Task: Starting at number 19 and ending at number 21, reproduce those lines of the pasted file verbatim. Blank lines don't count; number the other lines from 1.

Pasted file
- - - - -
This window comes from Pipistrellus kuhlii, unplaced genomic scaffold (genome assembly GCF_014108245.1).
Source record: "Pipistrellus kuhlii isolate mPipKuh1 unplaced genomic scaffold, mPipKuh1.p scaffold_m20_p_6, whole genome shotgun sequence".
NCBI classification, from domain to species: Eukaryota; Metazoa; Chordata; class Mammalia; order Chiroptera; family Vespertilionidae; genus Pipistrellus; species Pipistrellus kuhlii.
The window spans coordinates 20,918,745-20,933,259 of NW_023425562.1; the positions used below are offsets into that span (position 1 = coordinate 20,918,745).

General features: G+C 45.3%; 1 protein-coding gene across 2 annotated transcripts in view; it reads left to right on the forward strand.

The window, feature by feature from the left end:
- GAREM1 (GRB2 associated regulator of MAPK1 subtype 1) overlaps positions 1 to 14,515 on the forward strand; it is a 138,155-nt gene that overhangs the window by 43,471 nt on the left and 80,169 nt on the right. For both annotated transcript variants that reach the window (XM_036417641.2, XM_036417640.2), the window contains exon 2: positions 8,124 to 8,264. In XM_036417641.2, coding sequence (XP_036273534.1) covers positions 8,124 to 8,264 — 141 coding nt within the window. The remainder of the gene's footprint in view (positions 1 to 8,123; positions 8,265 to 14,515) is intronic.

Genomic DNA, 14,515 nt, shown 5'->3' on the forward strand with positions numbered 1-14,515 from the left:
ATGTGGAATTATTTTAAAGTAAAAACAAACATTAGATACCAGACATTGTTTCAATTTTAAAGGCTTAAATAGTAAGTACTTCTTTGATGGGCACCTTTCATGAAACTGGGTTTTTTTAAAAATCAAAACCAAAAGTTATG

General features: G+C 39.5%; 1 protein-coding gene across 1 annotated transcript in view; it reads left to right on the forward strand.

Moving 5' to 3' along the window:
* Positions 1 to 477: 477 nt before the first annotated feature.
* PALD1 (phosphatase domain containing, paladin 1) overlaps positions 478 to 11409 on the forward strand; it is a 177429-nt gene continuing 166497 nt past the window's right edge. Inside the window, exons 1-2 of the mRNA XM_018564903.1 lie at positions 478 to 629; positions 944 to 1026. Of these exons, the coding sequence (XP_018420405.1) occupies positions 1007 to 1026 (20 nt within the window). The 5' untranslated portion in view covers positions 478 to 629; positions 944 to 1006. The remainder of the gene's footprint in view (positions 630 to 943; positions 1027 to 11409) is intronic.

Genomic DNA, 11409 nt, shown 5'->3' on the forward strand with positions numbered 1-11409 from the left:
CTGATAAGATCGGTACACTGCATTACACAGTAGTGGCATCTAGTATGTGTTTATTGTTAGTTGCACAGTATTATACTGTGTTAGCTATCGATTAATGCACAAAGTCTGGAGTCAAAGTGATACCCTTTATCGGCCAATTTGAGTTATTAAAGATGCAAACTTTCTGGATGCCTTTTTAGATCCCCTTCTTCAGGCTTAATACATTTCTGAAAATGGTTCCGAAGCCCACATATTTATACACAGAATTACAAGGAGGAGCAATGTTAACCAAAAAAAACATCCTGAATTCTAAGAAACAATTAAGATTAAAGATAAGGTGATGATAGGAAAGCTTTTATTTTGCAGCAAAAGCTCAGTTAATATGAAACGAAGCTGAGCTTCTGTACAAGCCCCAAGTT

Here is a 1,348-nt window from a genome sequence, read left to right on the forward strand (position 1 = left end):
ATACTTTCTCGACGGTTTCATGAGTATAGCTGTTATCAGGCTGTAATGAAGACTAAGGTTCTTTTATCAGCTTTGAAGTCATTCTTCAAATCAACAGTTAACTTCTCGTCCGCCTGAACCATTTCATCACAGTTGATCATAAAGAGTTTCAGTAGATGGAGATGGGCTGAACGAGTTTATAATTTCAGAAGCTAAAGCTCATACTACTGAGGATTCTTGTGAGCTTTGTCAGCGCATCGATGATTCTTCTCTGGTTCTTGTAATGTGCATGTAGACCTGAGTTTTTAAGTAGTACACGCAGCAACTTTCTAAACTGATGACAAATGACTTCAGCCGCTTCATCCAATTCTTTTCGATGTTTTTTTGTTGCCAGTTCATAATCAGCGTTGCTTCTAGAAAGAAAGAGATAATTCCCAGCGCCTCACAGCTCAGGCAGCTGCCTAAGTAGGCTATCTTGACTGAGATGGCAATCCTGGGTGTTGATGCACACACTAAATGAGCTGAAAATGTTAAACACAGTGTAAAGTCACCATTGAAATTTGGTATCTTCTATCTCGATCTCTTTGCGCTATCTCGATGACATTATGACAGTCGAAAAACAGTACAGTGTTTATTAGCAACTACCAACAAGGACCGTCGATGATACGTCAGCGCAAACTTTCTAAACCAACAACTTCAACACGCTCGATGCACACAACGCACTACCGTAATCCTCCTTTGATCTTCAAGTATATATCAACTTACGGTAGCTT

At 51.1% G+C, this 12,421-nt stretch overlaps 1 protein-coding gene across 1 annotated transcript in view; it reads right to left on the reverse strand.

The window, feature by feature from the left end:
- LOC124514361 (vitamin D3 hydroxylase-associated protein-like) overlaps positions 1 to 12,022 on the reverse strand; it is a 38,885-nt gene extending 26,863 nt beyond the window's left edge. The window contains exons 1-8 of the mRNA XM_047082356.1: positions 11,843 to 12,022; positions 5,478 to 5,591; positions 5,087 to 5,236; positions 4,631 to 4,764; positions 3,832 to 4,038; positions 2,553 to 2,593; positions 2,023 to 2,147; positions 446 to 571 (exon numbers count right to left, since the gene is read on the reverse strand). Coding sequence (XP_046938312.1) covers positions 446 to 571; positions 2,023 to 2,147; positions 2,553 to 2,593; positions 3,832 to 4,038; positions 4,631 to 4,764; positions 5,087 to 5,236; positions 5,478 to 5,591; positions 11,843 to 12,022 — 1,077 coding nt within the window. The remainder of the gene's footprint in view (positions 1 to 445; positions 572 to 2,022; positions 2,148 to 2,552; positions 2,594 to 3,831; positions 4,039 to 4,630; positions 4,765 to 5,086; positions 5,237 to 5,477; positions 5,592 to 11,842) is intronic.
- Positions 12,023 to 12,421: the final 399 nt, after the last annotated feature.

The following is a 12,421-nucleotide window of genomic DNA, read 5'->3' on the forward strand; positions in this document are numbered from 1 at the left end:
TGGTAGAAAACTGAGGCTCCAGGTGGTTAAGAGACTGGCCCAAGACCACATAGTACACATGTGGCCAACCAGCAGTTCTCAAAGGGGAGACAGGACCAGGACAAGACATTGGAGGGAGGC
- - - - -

The window, feature by feature from the left end:
- LOC124514361 (vitamin D3 hydroxylase-associated protein-like) overlaps positions 1 to 12,022 on the reverse strand; it is a 38,885-nt gene extending 26,863 nt beyond the window's left edge. The window contains exons 1-8 of the mRNA XM_047082356.1: positions 11,843 to 12,022; positions 5,478 to 5,591; positions 5,087 to 5,236; positions 4,631 to 4,764; positions 3,832 to 4,038; positions 2,553 to 2,593; positions 2,023 to 2,147; positions 446 to 571 (exon numbers count right to left, since the gene is read on the reverse strand). Coding sequence (XP_046938312.1) covers positions 446 to 571; positions 2,023 to 2,147; positions 2,553 to 2,593; positions 3,832 to 4,038; positions 4,631 to 4,764; positions 5,087 to 5,236; positions 5,478 to 5,591; positions 11,843 to 12,022 — 1,077 coding nt within the window. The remainder of the gene's footprint in view (positions 1 to 445; positions 572 to 2,022; positions 2,148 to 2,552; positions 2,594 to 3,831; positions 4,039 to 4,630; positions 4,765 to 5,086; positions 5,237 to 5,477; positions 5,592 to 11,842) is intronic.
- Positions 12,023 to 12,421: the final 399 nt, after the last annotated feature.